Cross Processing Photo Effect for Extreme Saturation

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Final Image

Cross-processing is a film technique that consists in deliberately processing photographic film in chemicals intended for a different type of film. Discovered by accident, there are as many possibilities as there are types of films and depending on the film you use and the lab you use to develop, you´ll get completely different results. In general, the results are extremely high color saturation (the color cast will depend on the film used), very high contrast and a lot of film grain. Because results can be inconsistant, it can be more of a hit & miss technique. In this tutorial, I´ll show you the most common cross-processing effect using Photoshop where you have total control for consistant results and creative freedom.

Original Image

The first thing we need to do is to bring up our Curves Adjustment window by clicking on the “new layer adjustment” icon at the bottom of your Layers Palette. Layers Adjustment

From the drop down menu we will be able to navigate through our different channels to effect the colors of the overall image. Lastly we will select the RGB channel to handle contrast and saturation.

Here´s what the three color channels should look like. If you can´t get them to look just right, don´t worry about it. With the curves adjustment you can control how much of a specific color affects your overall image. Because results with film is usually inconsistant, there really isn´t an exact color scheme so go crazy! I have included my curves adjustment as a preset for you to download in any case.

Red Channel

Green Channel

Blue Channel

Finally, your RGB channel should look something like this. Depending on your image, you might want to add or decrease contrast by creating a slight “S” curve.

RGB Channel

Remember you can dial the effect back using the opacity level if you find the result too overpowring. This depends entirely on the effect you desire. If you´re really adventurous, you can even use a blend mode to mix the colors in but be careful with the adding too much contrast!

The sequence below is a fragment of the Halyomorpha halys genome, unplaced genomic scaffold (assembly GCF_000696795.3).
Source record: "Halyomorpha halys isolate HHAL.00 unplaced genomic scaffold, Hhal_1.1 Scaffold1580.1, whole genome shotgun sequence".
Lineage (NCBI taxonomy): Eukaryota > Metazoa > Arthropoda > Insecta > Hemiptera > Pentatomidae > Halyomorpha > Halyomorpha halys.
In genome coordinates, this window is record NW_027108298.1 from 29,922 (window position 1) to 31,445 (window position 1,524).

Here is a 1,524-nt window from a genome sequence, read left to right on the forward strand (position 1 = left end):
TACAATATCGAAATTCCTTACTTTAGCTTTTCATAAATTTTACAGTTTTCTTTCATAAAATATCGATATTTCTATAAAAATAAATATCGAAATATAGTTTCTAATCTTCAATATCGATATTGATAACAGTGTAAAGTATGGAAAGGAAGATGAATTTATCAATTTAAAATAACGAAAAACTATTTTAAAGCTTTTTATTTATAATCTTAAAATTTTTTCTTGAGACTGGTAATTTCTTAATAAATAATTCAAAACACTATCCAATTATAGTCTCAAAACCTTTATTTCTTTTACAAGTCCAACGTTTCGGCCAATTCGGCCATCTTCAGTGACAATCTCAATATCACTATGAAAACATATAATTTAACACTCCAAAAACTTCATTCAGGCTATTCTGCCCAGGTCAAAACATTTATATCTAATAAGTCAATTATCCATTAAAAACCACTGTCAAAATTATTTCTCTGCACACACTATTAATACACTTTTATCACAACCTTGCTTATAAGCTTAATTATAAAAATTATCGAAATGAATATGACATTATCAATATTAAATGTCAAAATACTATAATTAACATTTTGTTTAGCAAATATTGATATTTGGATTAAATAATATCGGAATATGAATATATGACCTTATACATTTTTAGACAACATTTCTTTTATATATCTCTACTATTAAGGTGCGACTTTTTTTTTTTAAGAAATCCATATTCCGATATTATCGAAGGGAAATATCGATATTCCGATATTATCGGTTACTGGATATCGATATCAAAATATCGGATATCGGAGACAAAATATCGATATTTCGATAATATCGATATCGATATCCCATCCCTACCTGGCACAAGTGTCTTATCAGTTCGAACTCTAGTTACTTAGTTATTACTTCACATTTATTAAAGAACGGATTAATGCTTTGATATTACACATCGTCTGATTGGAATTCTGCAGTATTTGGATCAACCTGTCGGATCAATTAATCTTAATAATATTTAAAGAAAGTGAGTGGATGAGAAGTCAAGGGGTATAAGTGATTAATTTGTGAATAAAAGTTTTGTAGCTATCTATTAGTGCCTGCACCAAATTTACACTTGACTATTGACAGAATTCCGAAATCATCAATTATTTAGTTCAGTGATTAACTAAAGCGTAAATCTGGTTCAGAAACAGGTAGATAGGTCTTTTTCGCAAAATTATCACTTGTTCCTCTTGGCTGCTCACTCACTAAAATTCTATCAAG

opacity

You can save this Curves Adjustment as a preset if you want. That way, everytime you want to use it all you have to do is select this Curves Adjustment from the dropdown menu in your Curves window and you won´t have to go through this process again unless you want to tweak the color a bit. Do this by going to the top-right corner of the Curves window and selecting “Save Curves Preset”.Preset Options
Call it Cross-processing and that´s it!

The last thing we need to do to this image to make it look realistic is to add some film grain. To do this first we need to merge your background image with your curves adjustment layer. The shortcut for doing this quickly is simply pressing Shift + CTRL + Alt + E. Turn that fresh new layer into a smart object by going to Filters > Convert for Smart Filters. Next, go to the top menu and select Filter > Noise > Add Noise. Because this is a small web image, with an amount of 3% I´m set but if your image is large you will need a higher amount. Make sure to set “monochromatic” to avoid colored grain and select Gaussian in the Distribution Box for a more natural looking grain texture.

film_grain_window

That’s all there is to it! I hope you found the tutorial useful. You can download the Curves Adjustment preset Here.
Here´s your before and after:

Original Image
Final Image